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09 Sep Japan’s FSA to Require Companies to Make Mandatory Climate Risk Disclosures
Japanese Financial Services Agency’s (FSA) working group intended to introduce the mandatory climate-risk related disclosure, which may start with corporate securities reports for the fiscal year ended on March 31, 2022, according to Regulation Asia on September 6. The FSA also discussed the disclosure guidelines for sustainability and governance-related factors, such as human capital, diversity, and cross-shareholding. Once it is implemented, the new requirements would be subject to both listed companies and unlisted companies like bond issuers.
The Japan Exchange Group (JPX) has driven its transition towards an ESG oriented exchange in recent years. Earlier this year, JPX revised the corporate governance code, which recommended that certain large-cap companies listed on the Tokyo Stock Exchange should disclose climate-related risks and opportunities based on the framework set by the Task Force on Climate-related Financial Disclosures (TCFD). The FSA is also planning to build a new framework to certificate ESG-related funds. Last month, it was reported to increase the scrutiny of funds that claim to be environmentally friendly and force tighter monitoring on greenwashing practices.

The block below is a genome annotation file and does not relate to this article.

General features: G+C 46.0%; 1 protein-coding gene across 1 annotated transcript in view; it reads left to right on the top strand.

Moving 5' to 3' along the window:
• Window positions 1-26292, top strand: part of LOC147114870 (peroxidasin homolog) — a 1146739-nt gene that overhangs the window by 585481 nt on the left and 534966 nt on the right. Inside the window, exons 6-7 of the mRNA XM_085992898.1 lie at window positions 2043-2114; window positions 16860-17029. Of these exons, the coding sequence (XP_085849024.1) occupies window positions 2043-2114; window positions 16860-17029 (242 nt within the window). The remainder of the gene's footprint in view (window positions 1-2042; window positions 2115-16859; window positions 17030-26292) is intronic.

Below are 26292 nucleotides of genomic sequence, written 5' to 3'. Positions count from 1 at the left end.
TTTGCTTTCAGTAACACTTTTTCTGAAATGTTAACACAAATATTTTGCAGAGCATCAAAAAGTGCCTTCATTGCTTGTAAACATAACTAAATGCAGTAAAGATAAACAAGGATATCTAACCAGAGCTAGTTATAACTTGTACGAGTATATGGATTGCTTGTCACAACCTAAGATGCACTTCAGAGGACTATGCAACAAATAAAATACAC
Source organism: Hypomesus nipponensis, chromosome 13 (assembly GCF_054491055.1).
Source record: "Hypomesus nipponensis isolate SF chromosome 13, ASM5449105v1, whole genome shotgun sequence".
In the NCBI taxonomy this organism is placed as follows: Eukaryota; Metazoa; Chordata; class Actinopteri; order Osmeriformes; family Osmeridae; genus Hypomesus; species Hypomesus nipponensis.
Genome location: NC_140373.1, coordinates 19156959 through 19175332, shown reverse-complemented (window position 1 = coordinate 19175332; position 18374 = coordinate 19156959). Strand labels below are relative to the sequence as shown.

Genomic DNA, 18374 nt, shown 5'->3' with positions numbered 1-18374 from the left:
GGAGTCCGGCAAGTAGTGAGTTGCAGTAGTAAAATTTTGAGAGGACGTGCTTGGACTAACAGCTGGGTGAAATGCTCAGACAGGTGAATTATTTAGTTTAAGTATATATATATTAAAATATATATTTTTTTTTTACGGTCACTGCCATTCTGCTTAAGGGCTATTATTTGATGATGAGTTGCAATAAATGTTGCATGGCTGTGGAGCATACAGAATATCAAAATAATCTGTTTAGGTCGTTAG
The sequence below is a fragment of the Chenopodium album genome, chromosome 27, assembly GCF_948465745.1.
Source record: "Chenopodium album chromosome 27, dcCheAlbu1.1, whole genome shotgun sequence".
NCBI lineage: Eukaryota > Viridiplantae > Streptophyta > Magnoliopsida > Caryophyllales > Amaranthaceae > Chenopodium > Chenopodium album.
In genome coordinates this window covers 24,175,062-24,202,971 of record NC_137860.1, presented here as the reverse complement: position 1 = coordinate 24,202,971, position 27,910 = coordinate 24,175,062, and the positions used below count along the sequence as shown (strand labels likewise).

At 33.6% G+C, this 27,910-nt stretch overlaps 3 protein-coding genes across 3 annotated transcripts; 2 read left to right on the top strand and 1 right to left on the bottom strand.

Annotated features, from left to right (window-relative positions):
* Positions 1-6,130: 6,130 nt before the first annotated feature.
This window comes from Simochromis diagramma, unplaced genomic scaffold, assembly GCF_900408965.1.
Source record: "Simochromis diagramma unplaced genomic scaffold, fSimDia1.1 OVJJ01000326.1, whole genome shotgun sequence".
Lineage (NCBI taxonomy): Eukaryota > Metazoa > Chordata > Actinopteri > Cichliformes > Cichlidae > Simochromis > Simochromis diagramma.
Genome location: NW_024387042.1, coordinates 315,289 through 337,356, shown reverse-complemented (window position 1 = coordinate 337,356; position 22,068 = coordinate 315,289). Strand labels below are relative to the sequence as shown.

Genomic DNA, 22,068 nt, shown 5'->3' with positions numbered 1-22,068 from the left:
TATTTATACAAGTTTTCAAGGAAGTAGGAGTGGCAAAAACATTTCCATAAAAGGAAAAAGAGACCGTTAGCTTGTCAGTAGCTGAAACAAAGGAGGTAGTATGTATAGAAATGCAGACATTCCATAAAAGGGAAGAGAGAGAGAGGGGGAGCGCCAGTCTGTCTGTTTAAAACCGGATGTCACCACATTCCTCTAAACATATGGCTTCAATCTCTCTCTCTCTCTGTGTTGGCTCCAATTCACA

Currently, Japanese companies disclose ESG related information and other non-financial factors on a voluntary basis, such as integrated reports and sustainability reports. The widely adopted frameworks by Japanese companies include the Global Reporting Initiative (GRI) Standards, the Sustainability Accounting Standards Board (SASB) standards, the International Integrated Reporting Council (IIRC) framework, and the recommendations of the TCFD. JPX also recommended those frameworks in a practical handbook for ESG disclosures published in March 2020. However, at the moment, there is not a united framework for voluntary disclosures by Japanese companies.